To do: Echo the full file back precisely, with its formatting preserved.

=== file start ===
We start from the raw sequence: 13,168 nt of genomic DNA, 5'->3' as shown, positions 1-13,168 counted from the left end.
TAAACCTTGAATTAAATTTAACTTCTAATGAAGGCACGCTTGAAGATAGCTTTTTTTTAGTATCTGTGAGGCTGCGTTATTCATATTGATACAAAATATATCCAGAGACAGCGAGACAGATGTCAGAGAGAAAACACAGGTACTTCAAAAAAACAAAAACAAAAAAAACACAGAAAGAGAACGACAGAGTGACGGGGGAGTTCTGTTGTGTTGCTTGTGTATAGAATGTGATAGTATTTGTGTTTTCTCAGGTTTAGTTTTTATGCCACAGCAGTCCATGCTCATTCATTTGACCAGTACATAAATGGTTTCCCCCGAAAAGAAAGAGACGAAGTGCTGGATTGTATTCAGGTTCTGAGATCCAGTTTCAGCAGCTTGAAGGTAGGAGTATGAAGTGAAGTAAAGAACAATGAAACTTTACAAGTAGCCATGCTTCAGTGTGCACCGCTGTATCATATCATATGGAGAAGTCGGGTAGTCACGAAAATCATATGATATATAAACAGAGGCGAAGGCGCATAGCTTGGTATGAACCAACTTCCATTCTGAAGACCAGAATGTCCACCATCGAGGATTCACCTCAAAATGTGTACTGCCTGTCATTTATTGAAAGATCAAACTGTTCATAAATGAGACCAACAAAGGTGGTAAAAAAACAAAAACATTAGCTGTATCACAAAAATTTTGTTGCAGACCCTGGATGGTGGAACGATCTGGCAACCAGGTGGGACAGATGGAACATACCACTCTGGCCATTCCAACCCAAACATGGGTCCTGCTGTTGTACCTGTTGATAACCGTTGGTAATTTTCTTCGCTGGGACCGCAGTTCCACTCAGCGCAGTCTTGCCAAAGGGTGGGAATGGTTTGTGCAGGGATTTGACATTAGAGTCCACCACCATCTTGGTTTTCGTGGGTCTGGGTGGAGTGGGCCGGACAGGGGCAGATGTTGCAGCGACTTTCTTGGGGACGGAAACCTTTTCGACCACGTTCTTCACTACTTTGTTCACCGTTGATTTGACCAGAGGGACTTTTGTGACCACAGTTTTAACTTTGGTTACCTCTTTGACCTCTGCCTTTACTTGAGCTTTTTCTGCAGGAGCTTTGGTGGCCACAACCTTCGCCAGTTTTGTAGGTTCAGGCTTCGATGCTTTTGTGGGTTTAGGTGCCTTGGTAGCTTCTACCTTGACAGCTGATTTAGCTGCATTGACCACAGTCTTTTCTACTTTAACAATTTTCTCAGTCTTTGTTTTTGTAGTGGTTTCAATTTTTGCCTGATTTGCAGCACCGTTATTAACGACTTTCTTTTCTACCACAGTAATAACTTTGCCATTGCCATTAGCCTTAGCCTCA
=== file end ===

We start from the raw sequence: 13,168 nt of genomic DNA, 5'->3' as shown, positions 1-13,168 counted from the left end.
TAAACCTTGAATTAAATTTAACTTCTAATGAAGGCACGCTTGAAGATAGCTTTTTTTTAGTATCTGTGAGGCTGCGTTATTCATATTGATACAAAATATATCCAGAGACAGCGAGACAGATGTCAGAGAGAAAACACAGGTACTTCAAAAAAACAAAAACAAAAAAAACACAGAAAGAGAACGACAGAGTGACGGGGGAGTTCTGTTGTGTTGCTTGTGTATAGAATGTGATAGTATTTGTGTTTTCTCAGGTTTAGTTTTTATGCCACAGCAGTCCATGCTCATTCATTTGACCAGTACATAAATGGTTTCCCCCGAAAAGAAAGAGACGAAGTGCTGGATTGTATTCAGGTTCTGAGATCCAGTTTCAGCAGCTTGAAGGTAGGAGTATGAAGTGAAGTAAAGAACAATGAAACTTTACAAGTAGCCATGCTTCAGTGTGCACCGCTGTATCATATCATATGGAGAAGTCGGGTAGTCACGAAAATCATATGATATATAAACAGAGGCGAAGGCGCATAGCTTGGTATGAACCAACTTCCATTCTGAAGACCAGAATGTCCACCATCGAGGATTCACCTCAAAATGTGTACTGCCTGTCATTTATTGAAAGATCAAACTGTTCATAAATGAGACCAACAAAGGTGGTAAAAAAACAAAAACATTAGCTGTATCACAAAAATTTTGTTGCAGACCCTGGATGGTGGAACGATCTGGCAACCAGGTGGGACAGATGGAACATACCACTCTGGCCATTCCAACCCAAACATGGGTCCTGCTGTTGTACCTGTTGATAACCGTTGGTAATTTTCTTCGCTGGGACCGCAGTTCCACTCAGCGCAGTCTTGCCAAAGGGTGGGAATGGTTTGTGCAGGGATTTGACATTAGAGTCCACCACCATCTTGGTTTTCGTGGGTCTGGGTGGAGTGGGCCGGACAGGGGCAGATGTTGCAGCGACTTTCTTGGGGACGGAAACCTTTTCGACCACGTTCTTCACTACTTTGTTCACCGTTGATTTGACCAGAGGGACTTTTGTGACCACAGTTTTAACTTTGGTTACCTCTTTGACCTCTGCCTTTACTTGAGCTTTTTCTGCAGGAGCTTTGGTGGCCACAACCTTCGCCAGTTTTGTAGGTTCAGGCTTCGATGCTTTTGTGGGTTTAGGTGCCTTGGTAGCTTCTACCTTGACAGCTGATTTAGCTGCATTGACCACAGTCTTTTCTACTTTAACAATTTTCTCAGTCTTTGTTTTTGTAGTGGTTTCAATTTTTGCCTGATTTGCAGCACCGTTATTAACGACTTTCTTTTCTACCACAGTAATAACTTTGCCATTGCCATTAGCCTTAGCCTCA